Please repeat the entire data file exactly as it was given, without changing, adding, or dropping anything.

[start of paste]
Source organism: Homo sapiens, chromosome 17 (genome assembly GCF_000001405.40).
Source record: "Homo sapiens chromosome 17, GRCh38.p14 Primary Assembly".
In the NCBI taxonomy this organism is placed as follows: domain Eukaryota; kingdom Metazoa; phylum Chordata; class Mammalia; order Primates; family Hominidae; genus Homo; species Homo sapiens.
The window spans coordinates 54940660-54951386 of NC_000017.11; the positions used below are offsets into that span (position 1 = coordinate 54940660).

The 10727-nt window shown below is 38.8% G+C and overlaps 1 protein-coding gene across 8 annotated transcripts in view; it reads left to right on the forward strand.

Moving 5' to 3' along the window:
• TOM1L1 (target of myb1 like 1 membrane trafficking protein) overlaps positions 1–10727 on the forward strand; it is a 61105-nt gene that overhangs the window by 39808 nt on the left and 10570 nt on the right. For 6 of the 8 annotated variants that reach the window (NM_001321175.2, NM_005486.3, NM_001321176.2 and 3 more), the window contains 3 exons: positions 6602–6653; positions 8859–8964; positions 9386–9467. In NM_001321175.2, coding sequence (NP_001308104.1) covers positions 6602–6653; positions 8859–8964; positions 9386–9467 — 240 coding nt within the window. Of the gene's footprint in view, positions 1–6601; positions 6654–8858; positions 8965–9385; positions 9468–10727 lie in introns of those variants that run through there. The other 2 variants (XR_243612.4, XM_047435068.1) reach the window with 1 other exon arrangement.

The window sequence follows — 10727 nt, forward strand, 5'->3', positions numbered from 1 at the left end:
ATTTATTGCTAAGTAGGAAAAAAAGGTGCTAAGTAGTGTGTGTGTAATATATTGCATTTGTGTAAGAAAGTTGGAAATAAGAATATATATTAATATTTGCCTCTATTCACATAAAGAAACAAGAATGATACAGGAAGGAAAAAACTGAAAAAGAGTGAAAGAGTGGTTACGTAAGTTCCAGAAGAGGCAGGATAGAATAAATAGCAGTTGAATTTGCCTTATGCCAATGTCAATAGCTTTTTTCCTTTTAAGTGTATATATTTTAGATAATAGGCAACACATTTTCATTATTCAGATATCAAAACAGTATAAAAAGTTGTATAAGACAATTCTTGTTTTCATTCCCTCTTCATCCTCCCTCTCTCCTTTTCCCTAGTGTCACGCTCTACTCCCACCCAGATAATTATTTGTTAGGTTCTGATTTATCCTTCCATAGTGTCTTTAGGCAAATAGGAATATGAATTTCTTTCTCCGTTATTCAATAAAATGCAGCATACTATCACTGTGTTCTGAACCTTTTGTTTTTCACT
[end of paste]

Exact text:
Source organism: Homo sapiens, chromosome 17 (genome assembly GCF_000001405.40).
Source record: "Homo sapiens chromosome 17, GRCh38.p14 Primary Assembly".
In the NCBI taxonomy this organism is placed as follows: domain Eukaryota; kingdom Metazoa; phylum Chordata; class Mammalia; order Primates; family Hominidae; genus Homo; species Homo sapiens.
The window spans coordinates 54940660-54951386 of NC_000017.11; the positions used below are offsets into that span (position 1 = coordinate 54940660).

The 10727-nt window shown below is 38.8% G+C and overlaps 1 protein-coding gene across 8 annotated transcripts in view; it reads left to right on the forward strand.

Moving 5' to 3' along the window:
• TOM1L1 (target of myb1 like 1 membrane trafficking protein) overlaps positions 1–10727 on the forward strand; it is a 61105-nt gene that overhangs the window by 39808 nt on the left and 10570 nt on the right. For 6 of the 8 annotated variants that reach the window (NM_001321175.2, NM_005486.3, NM_001321176.2 and 3 more), the window contains 3 exons: positions 6602–6653; positions 8859–8964; positions 9386–9467. In NM_001321175.2, coding sequence (NP_001308104.1) covers positions 6602–6653; positions 8859–8964; positions 9386–9467 — 240 coding nt within the window. Of the gene's footprint in view, positions 1–6601; positions 6654–8858; positions 8965–9385; positions 9468–10727 lie in introns of those variants that run through there. The other 2 variants (XR_243612.4, XM_047435068.1) reach the window with 1 other exon arrangement.

The window sequence follows — 10727 nt, forward strand, 5'->3', positions numbered from 1 at the left end:
ATTTATTGCTAAGTAGGAAAAAAAGGTGCTAAGTAGTGTGTGTGTAATATATTGCATTTGTGTAAGAAAGTTGGAAATAAGAATATATATTAATATTTGCCTCTATTCACATAAAGAAACAAGAATGATACAGGAAGGAAAAAACTGAAAAAGAGTGAAAGAGTGGTTACGTAAGTTCCAGAAGAGGCAGGATAGAATAAATAGCAGTTGAATTTGCCTTATGCCAATGTCAATAGCTTTTTTCCTTTTAAGTGTATATATTTTAGATAATAGGCAACACATTTTCATTATTCAGATATCAAAACAGTATAAAAAGTTGTATAAGACAATTCTTGTTTTCATTCCCTCTTCATCCTCCCTCTCTCCTTTTCCCTAGTGTCACGCTCTACTCCCACCCAGATAATTATTTGTTAGGTTCTGATTTATCCTTCCATAGTGTCTTTAGGCAAATAGGAATATGAATTTCTTTCTCCGTTATTCAATAAAATGCAGCATACTATCACTGTGTTCTGAACCTTTTGTTTTTCACT